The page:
Math has long played an important role in breast cancer research. Take one of the field’s most significant impacts on cancer treatment: the Norton-Simon hypothesis. Developed in 2006 by Drs. Richard Simon and Larry Norton, the Norton-Simon hypothesis is derived from mathematical modeling of how cancer cells grow and how chemotherapy kills those cells.
It has since fundamentally changed how chemotherapy is delivered. Today, dose-dense chemotherapy, a strategy of delivering more doses in less time, has been shown to improve survival rates and is an example of the real world verifying mathematical predictions.
Math is helping researchers understand how cancers grow and how cancer cells function. This knowledge equips scientists with tools to predict treatment response and, in turn, improve those treatments overall.
How math is being used in cancer research
Math allows us to dive deeper into cancer cells. We are generating more information about genes, proteins, functions, and connections every day, but this vast amount of data is too great for individuals to analyze.
Investigators are applying complex math and geometric network algorithms to look for patterns in data and figure out which specific genes or gene networks might be involved in a drug response. Researchers hope this could lead to new biomarker tests or more effective combinations of treatments.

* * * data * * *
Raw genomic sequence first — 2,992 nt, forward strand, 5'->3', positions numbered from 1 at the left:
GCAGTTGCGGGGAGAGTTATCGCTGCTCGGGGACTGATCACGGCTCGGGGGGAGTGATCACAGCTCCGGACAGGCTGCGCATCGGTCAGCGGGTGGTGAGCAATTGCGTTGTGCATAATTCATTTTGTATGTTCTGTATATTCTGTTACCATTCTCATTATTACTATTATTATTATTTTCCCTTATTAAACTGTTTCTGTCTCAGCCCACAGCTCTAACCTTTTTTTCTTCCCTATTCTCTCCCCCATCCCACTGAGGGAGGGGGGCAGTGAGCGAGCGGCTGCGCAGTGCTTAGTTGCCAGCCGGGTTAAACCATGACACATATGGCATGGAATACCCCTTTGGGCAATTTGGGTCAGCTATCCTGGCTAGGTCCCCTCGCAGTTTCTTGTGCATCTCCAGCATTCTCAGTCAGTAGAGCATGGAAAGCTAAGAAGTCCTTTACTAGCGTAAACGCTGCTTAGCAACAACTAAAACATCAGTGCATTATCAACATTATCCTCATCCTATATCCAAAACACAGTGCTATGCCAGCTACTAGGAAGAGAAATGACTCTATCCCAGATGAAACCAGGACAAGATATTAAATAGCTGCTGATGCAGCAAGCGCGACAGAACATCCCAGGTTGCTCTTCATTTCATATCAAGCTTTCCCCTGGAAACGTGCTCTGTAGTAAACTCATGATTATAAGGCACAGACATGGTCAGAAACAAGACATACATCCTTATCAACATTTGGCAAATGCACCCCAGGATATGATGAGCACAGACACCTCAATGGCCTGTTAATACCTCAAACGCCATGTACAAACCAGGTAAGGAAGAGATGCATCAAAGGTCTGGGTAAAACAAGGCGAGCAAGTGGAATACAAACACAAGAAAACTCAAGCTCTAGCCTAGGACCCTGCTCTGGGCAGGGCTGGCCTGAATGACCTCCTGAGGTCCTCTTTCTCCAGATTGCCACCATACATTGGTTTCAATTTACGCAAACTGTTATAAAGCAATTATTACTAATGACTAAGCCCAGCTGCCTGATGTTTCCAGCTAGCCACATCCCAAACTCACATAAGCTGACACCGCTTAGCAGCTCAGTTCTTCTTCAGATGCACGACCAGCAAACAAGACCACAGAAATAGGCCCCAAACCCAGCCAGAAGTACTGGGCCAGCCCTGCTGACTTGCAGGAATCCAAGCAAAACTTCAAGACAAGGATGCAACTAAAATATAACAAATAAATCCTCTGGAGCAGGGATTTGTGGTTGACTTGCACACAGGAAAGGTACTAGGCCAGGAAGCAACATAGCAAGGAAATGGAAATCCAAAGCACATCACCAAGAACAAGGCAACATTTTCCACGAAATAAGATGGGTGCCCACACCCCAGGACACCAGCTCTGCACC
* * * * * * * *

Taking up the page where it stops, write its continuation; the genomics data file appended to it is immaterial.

Much of cancer research is done in biological systems—cultured cell lines and other models of cancer. This line of research, though, has its limitations—not the least of which are time and money.
Mathematical modeling allows scientists to explore complex virtual biological systems, challenge those virtual systems, and test predictions. What takes years in biological systems, can take only weeks or months with mathematical modeling. Current investigative methodologies produce large amounts of data, even on a single breast cancer. More advanced mathematical methods are needed both for handling these large amounts of data and for developing predictive and diagnostic tools.
How BCRF is supporting mathematical oncology
In 2016, BCRF launched the Mathematical Oncology Initiative with the goal of applying mathematical concepts to accelerate discoveries in understanding how tumors develop and respond to treatment.
With initial support from the Henry and Marilyn Taub Foundation, BCRF investigators Drs. Joseph Deasy and Allen Tannenbaum launched a coordinated group of projects applying new mathematical tools to better understand the evolution of cancer—the changes that occur during its progression—as well as what makes one cancer different from another.
With generous support from the Simons Foundation, BCRF is able to continue to support the work of Drs. Deasy and Tannenbaum and have added a new investigator to its Mathematical Oncology Initiative: Dr. Nir Peled (Soroka Medical Institute, Israel).
This expanded collaboration converges several critical but largely underdeveloped threads of cancer research. In doing so, researchers hope to design better diagnostic and prognostic tools and treatment strategies to optimize cancer management—and ideally cure and/or prevent cancers.
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